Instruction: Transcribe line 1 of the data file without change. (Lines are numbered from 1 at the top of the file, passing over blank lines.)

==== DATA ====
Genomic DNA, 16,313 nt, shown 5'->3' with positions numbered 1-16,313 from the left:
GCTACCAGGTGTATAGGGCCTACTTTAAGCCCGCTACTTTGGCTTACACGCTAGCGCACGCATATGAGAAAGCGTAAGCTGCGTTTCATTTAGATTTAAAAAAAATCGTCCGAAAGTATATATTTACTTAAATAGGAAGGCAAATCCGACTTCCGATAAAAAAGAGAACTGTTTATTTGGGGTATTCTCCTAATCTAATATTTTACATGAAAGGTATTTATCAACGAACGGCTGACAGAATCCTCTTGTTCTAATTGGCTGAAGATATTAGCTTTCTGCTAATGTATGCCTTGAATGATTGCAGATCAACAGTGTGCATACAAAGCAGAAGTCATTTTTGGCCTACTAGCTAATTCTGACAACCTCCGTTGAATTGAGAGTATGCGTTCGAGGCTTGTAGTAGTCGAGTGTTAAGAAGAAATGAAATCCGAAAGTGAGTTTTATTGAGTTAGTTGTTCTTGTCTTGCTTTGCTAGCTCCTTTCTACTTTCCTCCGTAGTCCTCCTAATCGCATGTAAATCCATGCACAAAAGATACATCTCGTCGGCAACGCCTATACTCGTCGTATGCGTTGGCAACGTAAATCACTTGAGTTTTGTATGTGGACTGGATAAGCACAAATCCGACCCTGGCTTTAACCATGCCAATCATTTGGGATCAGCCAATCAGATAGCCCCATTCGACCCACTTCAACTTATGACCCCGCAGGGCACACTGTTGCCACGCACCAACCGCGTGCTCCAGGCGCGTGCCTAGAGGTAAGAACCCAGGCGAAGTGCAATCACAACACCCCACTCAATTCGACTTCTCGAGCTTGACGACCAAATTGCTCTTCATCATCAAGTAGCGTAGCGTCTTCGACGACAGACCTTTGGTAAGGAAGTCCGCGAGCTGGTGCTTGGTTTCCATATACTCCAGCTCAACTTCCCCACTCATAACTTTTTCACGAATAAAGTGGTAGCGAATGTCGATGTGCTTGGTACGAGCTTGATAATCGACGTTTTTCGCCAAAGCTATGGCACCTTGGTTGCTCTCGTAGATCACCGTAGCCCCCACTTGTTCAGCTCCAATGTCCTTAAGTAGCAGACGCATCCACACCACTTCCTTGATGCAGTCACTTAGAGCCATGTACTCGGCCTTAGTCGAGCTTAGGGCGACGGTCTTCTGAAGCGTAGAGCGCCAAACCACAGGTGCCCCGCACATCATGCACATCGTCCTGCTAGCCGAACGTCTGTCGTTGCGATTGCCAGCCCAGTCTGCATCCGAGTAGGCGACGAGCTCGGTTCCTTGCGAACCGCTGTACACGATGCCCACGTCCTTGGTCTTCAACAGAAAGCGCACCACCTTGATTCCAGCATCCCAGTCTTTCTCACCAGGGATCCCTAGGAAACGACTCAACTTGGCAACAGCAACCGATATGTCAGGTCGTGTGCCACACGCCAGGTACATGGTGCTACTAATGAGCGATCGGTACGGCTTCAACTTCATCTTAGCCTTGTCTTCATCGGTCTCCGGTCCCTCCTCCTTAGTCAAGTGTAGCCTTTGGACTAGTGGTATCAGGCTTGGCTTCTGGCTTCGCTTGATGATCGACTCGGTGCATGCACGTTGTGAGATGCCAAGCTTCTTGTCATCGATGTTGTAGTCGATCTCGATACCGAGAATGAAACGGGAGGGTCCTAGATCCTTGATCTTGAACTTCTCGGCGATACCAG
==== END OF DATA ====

Genomic DNA, 16,313 nt, shown 5'->3' with positions numbered 1-16,313 from the left: